Asbestos was commonly used in many building materials between the 1950s and the 1990s. Around 60% of homes in Baw Baw Shire contain asbestos - and they're not all as obvious as you may think. Asbestos was used in more than 3,000 products, including 2,000 building products.

All types of asbestos can be damaging to health. Generally, however, the presence of asbestos does not pose health risks unless it is broken, in poor or deteriorated condition, or disturbed during activities that produce dust containing asbestos fibres.

If you have any concerns regarding the removal of asbestos please contact the WorkSafe Victoria Advisory Service on 1800 136 089 or visit the Worksafe website.

Council would always recommend engaging a licensed professional to manage and remove any asbestos materials.

Asbestos Victoria has references to assist you in finding information relating to asbestos removal and certified removalists. A handy call list can be found on the Asbestos Victoria Website.

Latrobe Valley Asbestos Taskforce

Council is an active member of the Latrobe Valley Asbestos Taskforce (LVAT) which was formally commissioned in February 2019.  The establishment of the LVAT is an opportunity to ensure the health and wellbeing of Latrobe Valley communities is prioritised. It will give confidence to the community that government is not only listening to their concerns, but is committed to the development of a transparent process to develop meaningful long-term plans and activities to deal with contaminated materials. Latrobe Valley communities have expressed a clear expectation for transparency, responsiveness and effective feedback processes regarding asbestos complaints and handling.

What to do when you find asbestos

If the asbestos is on an industrial site

  • Industrial removal or storage of Asbestos is licensed by EPA. You can notify EPA of stockpiles you are concerned may contain asbestos or if the stockpile is not being appropriately managed

The neighbour is pulling down an old shed that looks like asbestos:

  • Contact Council's Public Health Team to assess by calling 5624 2411.

I've found dumped asbestos:

  • Contact Council's Public Health Team to assess by calling 5624 2411.

A contractor/business is removing asbestos in my street:

  • Contact Worksafe. You should also contact Worksafe when there is asbestos being removed as part of contracted demolition work and you have not been notified or have concerned about the practices of the site.

Asbestos Fact Sheets

Who does what in Asbestos

Who-Does-What-in-Asbestos_Page1.jpg Who-Does-What-in-Asbestos_Page_2.jpg

Examples scenarios


An individual came across a pile of rubbish at a local reserve, and believed some of the rubbish may have been broken asbestos cement sheet.

In this case, the individual ought to call the local council.

Council may inspect the rubbish to determine if it could be asbestos, and will then arrange to clean it up.


An individual came across a very large pile of rubbish dumped on the side of the road, which looked to include asbestos debris. The size of the pile indicated that it had been dumped by a truck.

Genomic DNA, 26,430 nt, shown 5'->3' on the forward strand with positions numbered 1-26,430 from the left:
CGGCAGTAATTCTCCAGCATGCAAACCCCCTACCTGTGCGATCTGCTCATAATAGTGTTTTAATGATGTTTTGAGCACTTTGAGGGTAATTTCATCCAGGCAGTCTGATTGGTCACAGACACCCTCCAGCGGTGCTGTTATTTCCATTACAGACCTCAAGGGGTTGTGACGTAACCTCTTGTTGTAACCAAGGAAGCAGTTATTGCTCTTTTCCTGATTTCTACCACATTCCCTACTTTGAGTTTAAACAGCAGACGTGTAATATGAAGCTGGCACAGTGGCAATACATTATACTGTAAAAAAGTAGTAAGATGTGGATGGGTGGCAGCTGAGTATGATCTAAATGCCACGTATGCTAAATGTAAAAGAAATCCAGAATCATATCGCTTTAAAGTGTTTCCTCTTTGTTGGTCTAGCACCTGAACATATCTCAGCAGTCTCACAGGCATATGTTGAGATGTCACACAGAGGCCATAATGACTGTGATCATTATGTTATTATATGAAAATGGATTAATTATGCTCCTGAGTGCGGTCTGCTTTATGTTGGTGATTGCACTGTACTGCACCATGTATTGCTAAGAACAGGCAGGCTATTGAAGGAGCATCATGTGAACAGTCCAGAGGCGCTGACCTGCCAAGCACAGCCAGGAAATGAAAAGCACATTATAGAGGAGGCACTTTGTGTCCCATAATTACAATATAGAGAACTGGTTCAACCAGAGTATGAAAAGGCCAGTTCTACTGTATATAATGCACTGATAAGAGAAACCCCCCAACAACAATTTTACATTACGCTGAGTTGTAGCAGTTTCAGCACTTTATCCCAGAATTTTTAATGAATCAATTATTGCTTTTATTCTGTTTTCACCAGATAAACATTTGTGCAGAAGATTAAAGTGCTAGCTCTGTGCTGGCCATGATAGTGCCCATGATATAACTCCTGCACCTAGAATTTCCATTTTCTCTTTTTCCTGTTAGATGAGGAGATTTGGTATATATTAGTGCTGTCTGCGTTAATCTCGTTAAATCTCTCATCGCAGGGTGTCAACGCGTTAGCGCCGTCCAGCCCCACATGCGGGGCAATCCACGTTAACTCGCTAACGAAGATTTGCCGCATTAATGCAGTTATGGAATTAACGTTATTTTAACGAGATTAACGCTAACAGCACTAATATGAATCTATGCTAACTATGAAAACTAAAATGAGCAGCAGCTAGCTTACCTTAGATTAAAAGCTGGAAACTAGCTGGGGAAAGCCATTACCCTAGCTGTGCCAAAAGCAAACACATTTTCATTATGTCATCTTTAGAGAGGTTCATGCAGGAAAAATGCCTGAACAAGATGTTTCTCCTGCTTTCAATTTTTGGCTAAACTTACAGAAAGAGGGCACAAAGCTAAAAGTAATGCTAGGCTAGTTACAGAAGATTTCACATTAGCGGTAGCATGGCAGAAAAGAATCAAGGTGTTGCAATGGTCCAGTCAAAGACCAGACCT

In this case, the individual ought to call the EPA hotline on 1300 372 842.

EPA may contact the road owner and the road owner will arrange the clean-up. EPA may investigate the dumping site depending upon the scale.


A resident was concerned about the removal of a deteriorating shed on a neighbour’s property. The resident had not received any advice that asbestos removal was to take place, and was concerned that because the shed had been erected before 1990, it was likely to have asbestos present.

If the neighbour had engaged a contractor to do the building works, the resident ought to call the WorkSafe advisory line on 1800 136 089. All neighbours immediately adjacent to the property undergoing the building works ought to have been notified about asbestos removal.

If the neighbour was removing the shed by themselves, then the resident ought to call their local council and provide full details including the size of the shed and the concern about asbestos being present.

If WorkSafe is contacted, an inspector may visit the property to see if the contractor is complying with the Occupational Health and Safety regulations, including being licensed to remove asbestos where required. Where contravention(s) are identified an improvement notice or a prohibition notice may be issued; this may require works to cease until compliance can be achieved.

If Council is contacted, an investigation will be conducted where the neighbour may be asked to cease works or be provided advice on how to minimise the risks of asbestos exposure and ensure the asbestos waste is packaged correctly and taken to a licensed waste facility.


A resident was concerned about a deteriorating shared fence, and had tried to engage the owner of the neighbouring property many times about repairing it. Communicating with the owner was difficult as the property was rented out. The resident was very concerned that because it was an asbestos-cement fence, it posed an exposure risk. Due to the gaps in the fence, it also meant that the resident’s dog could not be left outside in the yard as it wasn’t secure.

In this case, the resident ought to call their local council and provide full details of the issue, highlighting the concern about broken asbestos sheeting.

Council may issue an improvement notice, which provides a deadline for repairs to be made and the structure to be made safe. Failure to comply with the improvement notices may result in further enforcement actions.